BRITAIN borrowed a massive £36 million in September – the THIRD highest month on record.
Public debt has spiralled to £2 trillion after the Government dished out huge sums of money to keep the country afloat as the country battles a second wave of coronavirus.
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September's shocking figure is £28.4 billion more than the same time last year, which stood at just £7 billion pounds.
The Treasury has had to continue to hand out money to bail out huge parts of the economy and was hit by a double whammy spending crisis as tax revenues plummeted.
Since April, the peak of the first wave of coronavirus, the Exchequer has piled on £208.5 billion of debt, four times the amount for the whole of 2019.
Chancellor Rishi Sunak's furlough scheme has made up a huge chunk of Government spending, estimated by the Office for Budget Responsibility to cost £14billion a month in the height of lockdown.
And the scheme, which will wind up at the end of this month, will be replaced by what has been slammed as a "less generous" offer to help struggling businesses, the Job Support Scheme.
The new Job Support Scheme aims to encourage firms to keep employees on part-time.
Those working at least a third of their normal hours will receive 77 per cent of their salary, capped at £697.92 per month.
The scheme, due to run for six months from November 1, will see the Government pay up to 22 per cent of wages, down from 80 per cent when the furlough policy began.
Responding to the mounting pile of debt Britain is now saddled with, Mr Sunak said: “Whilst it’s clear that the coronavirus pandemic has had a significant impact on our public finances, things would have been far worse had we not acted in the way we did to protect millions of livelihoods.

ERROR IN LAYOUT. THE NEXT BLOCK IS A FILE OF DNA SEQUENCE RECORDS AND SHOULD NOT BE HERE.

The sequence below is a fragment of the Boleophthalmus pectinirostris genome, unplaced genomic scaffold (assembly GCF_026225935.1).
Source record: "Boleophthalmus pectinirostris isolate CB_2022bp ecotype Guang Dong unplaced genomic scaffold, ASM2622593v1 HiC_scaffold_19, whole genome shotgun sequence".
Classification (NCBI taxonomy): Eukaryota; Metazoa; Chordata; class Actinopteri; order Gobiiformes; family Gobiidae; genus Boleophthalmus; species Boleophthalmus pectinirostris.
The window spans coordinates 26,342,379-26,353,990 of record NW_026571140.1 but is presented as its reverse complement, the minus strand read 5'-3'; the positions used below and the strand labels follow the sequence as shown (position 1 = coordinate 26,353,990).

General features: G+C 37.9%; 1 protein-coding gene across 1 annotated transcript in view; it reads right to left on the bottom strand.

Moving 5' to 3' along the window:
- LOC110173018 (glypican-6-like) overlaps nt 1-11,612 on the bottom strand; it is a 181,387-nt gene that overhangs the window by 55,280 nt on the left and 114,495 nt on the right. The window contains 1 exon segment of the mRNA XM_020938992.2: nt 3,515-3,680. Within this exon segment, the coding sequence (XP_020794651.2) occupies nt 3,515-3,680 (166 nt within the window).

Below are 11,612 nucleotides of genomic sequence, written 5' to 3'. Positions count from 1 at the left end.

“I’ve been clear that our enduring priority is to protect as many jobs and businesses as possible through this pandemic, which is the fiscally responsible thing to do.
“Through our comprehensive Plan for Jobs we’re protecting, supporting and creating millions of jobs across the country."
Hinting that there could be tax rises on the horizon for many Brits, Mr Sunak stressed the importance of the restoring the "health" of the public purse.
He said: “Over time and as the economy recovers, the government will take the necessary steps to ensure the long-term health of the public finances.”
Almost £78 billion was spent on day to day costs by the Government last month.
That includes £4.9 billion on the furlough scheme as the Exchequer reduced state contributions and asked employers to foot 10 per cent of the bill, along with national insurance and pension contributions.
And the amount of money coming into Treasury coffers from tax fell by 11.6per cent on last year's figures.
Mr Sunak launched massive tax-saving schemes in the form of rates relief for small businesses and slashing VAT by 15 per cent.
Government debt accounted for a huge 104 per cent of GDP – the highest figure since 1960.
The fresh numbers come as Mr Sunak prepares to give out even more money to help local authorities combat tough Tier 3 restrictions.
Manchester Mayor Andy Burnham shunned Downing Street's offer of £60million yesterday as Boris Johnson was forced to impose measures on the city without the agreement of local leaders.
And South Yorkshire will be plunged into the highest Covid alert level with a financial aid package of £42 million.
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